On the other end of the spectrum is running away from fights. This leaves the conflict unresolved and may force the couple to act as if “nothing happened”, suppressing emotions and throwing up defences every time the issue is touched on.
Keep in mind this doesn’t mean that you always have to agree. Accepting differences is a way of resolving conflicts.
8 Being Unforgiving
Even when a conflict is resolved, some may be tempted to bring it up again when another conflict occurs. This habit of keeping score of how many times a person has wronged another or failed to meet expectations can be damaging to a relationship.
Novelist Mitch Albom wrote in his popular book Five People You Meet in Heaven, “Holding anger is a poison. It eats you from the inside. We think that hating is a weapon that attacks the person who harmed us. But hatred is a curved blade. And the harm we do, we do to ourselves.”
One may feel they are wronged and rightfully deserve to hold a grudge, but grudges often only lead to bitterness, increased stress and hostility.
Nobody is perfect, and that is a fact. However, hypocrisy holds another person to a higher standard than yourself or elevates your own status such that the same standards do not apply to you. It becomes harmful when one uses it to gain something out of their partner by putting them down.
Another type of hypocrisy is putting on an act of possessing or believing something when one does not really possess or believe it. It could show through in keeping up appearances to give your partner the impression that you are a wealthy socialite or arguing for the sake of arguing because it validates one’s appearance of cleverness.
Either way, hypocrisy is a form of deceit, and this breaks the trust in a relationship. When trust is broken, it hinders intimacy and requires time and intentionality to be rebuilt.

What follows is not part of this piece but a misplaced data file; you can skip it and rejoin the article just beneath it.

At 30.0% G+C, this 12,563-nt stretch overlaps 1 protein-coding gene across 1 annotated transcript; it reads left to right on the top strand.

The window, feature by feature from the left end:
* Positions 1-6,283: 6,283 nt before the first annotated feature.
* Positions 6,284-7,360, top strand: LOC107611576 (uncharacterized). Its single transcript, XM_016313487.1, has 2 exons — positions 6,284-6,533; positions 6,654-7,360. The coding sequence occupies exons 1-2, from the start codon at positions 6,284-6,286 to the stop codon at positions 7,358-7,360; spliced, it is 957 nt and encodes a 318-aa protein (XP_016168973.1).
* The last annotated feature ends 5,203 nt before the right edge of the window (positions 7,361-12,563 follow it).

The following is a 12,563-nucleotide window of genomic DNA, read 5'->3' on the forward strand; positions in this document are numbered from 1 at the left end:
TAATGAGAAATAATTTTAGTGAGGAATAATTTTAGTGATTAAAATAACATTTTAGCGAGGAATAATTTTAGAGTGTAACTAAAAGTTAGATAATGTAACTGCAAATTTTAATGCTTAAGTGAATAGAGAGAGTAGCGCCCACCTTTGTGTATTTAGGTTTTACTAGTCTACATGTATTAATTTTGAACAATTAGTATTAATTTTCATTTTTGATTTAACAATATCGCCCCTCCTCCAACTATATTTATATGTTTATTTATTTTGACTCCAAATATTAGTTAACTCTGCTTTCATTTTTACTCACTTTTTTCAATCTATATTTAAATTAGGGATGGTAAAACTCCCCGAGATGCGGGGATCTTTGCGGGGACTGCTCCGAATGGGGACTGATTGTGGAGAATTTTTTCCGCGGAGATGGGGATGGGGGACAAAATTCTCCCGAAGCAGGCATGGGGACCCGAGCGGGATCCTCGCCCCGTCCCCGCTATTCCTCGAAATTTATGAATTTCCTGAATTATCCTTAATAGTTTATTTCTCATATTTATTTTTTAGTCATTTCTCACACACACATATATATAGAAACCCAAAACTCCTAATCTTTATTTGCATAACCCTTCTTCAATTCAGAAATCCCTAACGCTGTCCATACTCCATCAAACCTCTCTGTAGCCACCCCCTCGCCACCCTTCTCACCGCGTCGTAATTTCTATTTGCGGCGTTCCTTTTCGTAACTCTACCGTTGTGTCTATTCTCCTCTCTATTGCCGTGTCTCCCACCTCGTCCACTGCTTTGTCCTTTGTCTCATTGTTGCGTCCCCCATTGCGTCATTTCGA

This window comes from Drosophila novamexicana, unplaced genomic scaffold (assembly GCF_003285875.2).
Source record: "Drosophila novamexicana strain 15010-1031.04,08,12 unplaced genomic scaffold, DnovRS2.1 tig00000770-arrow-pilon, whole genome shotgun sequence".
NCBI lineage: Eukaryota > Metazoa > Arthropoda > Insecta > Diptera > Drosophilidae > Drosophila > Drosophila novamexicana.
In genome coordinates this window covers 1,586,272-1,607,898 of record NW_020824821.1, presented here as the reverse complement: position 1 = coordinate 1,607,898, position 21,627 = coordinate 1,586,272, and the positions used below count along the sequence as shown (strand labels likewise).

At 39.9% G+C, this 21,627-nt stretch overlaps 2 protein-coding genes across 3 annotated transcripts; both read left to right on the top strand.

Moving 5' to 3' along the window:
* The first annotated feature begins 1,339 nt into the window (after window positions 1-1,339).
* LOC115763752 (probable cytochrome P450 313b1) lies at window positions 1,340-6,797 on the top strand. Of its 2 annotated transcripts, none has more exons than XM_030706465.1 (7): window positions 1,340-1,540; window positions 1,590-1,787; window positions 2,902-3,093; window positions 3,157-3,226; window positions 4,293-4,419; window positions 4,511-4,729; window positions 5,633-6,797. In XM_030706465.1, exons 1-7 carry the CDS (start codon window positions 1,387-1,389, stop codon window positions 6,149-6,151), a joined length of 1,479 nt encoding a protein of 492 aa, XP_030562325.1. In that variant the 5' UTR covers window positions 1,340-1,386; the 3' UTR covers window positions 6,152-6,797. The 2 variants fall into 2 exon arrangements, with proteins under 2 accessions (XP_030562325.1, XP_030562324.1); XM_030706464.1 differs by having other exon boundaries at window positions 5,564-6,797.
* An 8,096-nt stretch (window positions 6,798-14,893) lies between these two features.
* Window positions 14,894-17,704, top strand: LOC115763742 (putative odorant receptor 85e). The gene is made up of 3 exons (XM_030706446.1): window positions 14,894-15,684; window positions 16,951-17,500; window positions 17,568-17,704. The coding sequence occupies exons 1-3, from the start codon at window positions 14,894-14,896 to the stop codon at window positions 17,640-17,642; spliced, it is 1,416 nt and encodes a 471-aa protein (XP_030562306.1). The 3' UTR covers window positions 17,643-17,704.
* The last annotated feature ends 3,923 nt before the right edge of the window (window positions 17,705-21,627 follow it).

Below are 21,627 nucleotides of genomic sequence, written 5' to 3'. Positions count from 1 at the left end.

Betrayal is the breaking of a spoken or unspoken promise or trust. Betrayal comes in many forms. Having a physical affair is an obvious one that has immediate consequences. But there are subtler forms that may not be as easily detected, including secret emotional affairs like beginning to trust another person more than your partner, calling your partner out in public for something they’ve done wrong, spreading rumours about them and exposing their secrets to others.
It may result in guilt, shame, shock, doubt, anger, loss and grief on both sides of a relationship. Resolving a betrayal will take identifying the deeper issue, being ready to make space or reconnect, repairing damage in the relationship and learning to be supportive of one another again.
If you’ve recognised any of these behaviours in your relationship, you may consider bringing it up with your partner in an open, honest manner. If you need professional help, you could book an appointment with a counsellor therapist, just like Tom and Mary did. Tom and Mary managed to talk out their deeper issues and learned that their relationship was much more than raising their kids and settling meals. They are now happily married and enjoying their newfound intimacy. While not all couples will come to the same resolution, it would be beneficial to sort through the difficulties and come to a positive solution you can both agree on.